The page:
Cattrysse brothers of Moere: undisputed world champions



Reynard the Fox
 (Piet de Weerd) referred to the Cattrysse Brothers in this fashion, many many times. He simply could not find a better title to describe the unforgettable results of the famous brothers, Oscar and Gerard. For the information submitted herewith, on the development of the strain, much comes from the writer’s personal notes, as well as from notes of Piet de Weerd and additional references jotted down by the Cattrysse Brothers themselves, in 1949. 

The origin of the Catterysse Strain 
The Cattrysse Brothers started to fly pigeons before 1914. At the time they were schoolboys, they possessed the strain of the well-known flyer from Arras: Jerome Staelens of Moere. After World War I, however, nothing was left of that strain.
In 1922 they bought a pair of youngsters from Jules Vander Espt, of Leffinge. This pair of checks was bred out of the famous“Blauwe” that won eight prizes as a youngster. Jules Vander Espt had bred his great “Blauwe” from a pair of eggs he had got from the florist, Fons Vandevelde, of Waregem. In addition to the birds he had from De Lombaerde, Coppens and Blondeel, Fons Vandevelde also owned some of the incomparable strain of his brother, Theodore of Oudenburg, at the time employed there as a school-teacher. It was said that Theodore had originally got this bloodline through the help of a fellow-teacher namedLingier, from a certain Janssens of Edegem. This Janssens, nicknamed the “Soe Van Nek” had obtained birds from a BoerkeVan Gijsel, who was a friend of the late Karel Wegge.
One day, the Cattrysse Brothers read an article in the daily newspaper, “Soir” concerning a certain Pierre Deknop of Brussels - Anderlecht, who had won the first three places in a race from Dax. They called on him, and bought a pair of youngsters from him, for a great deal of money. After trying different crossings, they finally met with complete success through their purchase of a blue hen from Ernest Casteleyn, a blacksmith in Gistel, near Moere. From this crossing of Vander Espt and Casteleyn, the“Grote Blauwe” was produced, and this was really the start of a long line of phenomenal successes in the great National races, which they have kept up to the present day!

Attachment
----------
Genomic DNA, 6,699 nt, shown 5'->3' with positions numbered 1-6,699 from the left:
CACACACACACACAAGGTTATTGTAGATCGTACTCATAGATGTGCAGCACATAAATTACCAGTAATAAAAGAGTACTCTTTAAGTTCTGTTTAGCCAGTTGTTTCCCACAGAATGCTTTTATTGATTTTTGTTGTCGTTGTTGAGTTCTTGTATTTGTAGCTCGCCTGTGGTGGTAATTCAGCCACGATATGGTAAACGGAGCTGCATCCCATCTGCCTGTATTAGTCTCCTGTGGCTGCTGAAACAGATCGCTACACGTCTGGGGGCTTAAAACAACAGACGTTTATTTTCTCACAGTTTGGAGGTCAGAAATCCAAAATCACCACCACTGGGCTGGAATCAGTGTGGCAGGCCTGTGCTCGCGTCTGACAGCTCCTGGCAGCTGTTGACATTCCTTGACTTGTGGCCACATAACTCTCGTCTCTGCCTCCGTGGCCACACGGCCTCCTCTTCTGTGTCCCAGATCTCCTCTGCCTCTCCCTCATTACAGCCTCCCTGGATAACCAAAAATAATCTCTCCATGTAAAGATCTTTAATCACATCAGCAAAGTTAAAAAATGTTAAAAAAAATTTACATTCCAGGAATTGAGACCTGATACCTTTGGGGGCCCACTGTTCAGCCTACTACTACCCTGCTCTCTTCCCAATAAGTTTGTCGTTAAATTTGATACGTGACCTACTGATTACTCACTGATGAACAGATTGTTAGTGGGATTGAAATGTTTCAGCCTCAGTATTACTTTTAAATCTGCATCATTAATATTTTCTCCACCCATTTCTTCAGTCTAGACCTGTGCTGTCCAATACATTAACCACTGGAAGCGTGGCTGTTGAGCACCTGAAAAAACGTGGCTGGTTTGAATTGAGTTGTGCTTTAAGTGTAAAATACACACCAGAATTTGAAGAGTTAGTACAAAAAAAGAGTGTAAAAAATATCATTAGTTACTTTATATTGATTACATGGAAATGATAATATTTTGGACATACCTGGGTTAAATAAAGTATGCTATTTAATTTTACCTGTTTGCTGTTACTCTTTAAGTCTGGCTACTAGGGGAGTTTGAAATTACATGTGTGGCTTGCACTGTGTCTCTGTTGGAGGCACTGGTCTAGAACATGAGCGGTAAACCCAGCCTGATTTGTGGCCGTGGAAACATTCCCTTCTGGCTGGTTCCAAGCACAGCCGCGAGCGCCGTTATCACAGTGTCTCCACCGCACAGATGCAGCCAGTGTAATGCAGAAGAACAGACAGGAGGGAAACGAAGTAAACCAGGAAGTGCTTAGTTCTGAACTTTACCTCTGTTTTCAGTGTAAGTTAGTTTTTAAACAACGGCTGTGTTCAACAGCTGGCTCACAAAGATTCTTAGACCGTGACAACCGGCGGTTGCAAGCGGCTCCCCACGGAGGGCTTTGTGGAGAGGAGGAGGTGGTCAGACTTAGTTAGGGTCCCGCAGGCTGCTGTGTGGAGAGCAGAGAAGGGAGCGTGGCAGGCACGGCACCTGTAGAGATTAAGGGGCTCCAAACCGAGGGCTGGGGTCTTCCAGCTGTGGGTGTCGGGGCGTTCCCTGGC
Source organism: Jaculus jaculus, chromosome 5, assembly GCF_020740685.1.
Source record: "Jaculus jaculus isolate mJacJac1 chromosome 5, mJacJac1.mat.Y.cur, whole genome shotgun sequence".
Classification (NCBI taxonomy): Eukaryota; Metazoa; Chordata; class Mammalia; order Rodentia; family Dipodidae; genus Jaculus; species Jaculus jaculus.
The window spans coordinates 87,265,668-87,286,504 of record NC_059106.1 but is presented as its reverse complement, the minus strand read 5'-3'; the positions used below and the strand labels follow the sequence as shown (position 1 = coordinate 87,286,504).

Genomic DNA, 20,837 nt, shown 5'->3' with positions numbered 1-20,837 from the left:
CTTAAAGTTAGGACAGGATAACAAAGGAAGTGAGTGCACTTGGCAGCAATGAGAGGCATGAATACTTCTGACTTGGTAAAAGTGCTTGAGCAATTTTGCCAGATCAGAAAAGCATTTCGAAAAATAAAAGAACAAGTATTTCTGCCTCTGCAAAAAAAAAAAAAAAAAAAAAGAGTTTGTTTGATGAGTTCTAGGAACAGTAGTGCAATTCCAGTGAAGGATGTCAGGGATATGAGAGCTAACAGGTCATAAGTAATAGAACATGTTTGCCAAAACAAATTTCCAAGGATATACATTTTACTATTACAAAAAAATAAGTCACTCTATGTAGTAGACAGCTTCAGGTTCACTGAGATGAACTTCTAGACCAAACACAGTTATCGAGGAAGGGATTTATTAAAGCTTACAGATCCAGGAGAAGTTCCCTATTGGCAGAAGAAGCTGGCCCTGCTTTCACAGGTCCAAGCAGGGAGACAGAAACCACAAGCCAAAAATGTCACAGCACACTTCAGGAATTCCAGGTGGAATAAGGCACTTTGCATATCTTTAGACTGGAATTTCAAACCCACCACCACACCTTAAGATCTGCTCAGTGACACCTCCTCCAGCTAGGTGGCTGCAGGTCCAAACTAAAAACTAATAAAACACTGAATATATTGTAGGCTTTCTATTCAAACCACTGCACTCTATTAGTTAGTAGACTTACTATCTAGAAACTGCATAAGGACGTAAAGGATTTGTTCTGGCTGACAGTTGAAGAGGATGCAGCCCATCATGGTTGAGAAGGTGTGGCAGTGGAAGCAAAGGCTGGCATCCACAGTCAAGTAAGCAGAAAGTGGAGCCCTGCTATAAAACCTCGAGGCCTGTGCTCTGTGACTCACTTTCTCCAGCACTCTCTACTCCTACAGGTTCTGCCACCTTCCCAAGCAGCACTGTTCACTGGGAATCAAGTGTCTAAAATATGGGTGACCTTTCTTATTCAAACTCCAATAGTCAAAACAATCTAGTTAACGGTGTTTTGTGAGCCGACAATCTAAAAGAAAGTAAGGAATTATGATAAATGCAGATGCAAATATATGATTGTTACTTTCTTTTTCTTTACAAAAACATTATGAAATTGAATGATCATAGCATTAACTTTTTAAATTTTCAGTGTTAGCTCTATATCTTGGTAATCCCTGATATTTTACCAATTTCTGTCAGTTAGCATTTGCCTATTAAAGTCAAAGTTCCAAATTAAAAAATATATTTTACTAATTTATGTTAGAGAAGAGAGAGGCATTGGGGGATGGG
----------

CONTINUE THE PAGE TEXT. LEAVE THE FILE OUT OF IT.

The “Grote Blauwe” was mated to a hen from a Mr. Deknop of Anderlecht; this produced a whole series of top-notch flyers. Among these, the one that brought the greatest number of successes was the “Louis.” After taking First from Tours, he also won from Angoulême; in Brugge; his full brothers, “Napoleon”“The Langen" and the " Kleine” were as good as he was.
In 1930, the Cattrysse Brothers made another clever move. They bought two hens from Albert Deforce, a shoemaker from Roeselare; these two hens were mated to the “Louis” and to his brother, “The Kleine.” Once again, they were in great luck, and the pairings were a complete success. The “Louis” gave a whole series of first-class pigeons, among which were the “Cendre,” the “Langen Jr.,” the “Kicine Blauwe” and the “Blauwe Bordeaux.” The latter won 2nd Bordeaux, in the combined Belgium - Holland race, and in very bad weather. The “Kleine” bred the feared “Gebroken Poot” (The Broken Leg), that was his second bird in that particular race, thus helping him to win the two-bird Average. Both birds were penned at the Sports Palace in Antwerp, on Champions’ Day, to be looked at and admired: not by thousands but by tens of thousands of other fanciers, who could not help but admire and respect the performances of the boys from West Flanders! This was not the only victory of the “Gebroken Poot.”
In the International from Angoulême, taking in Belgium and France, he defeated the “Blauwe Bordeaux” and won First Prize. Such winnings were bound to bring the name of the Cattrysse Brothers to the lips of all fanciers, so what more can be added to this, dear reader? After the passage of fifteen years, all is still very vivid in our minds and we still remember quite clearly the fame and success achieved by the loft at that time.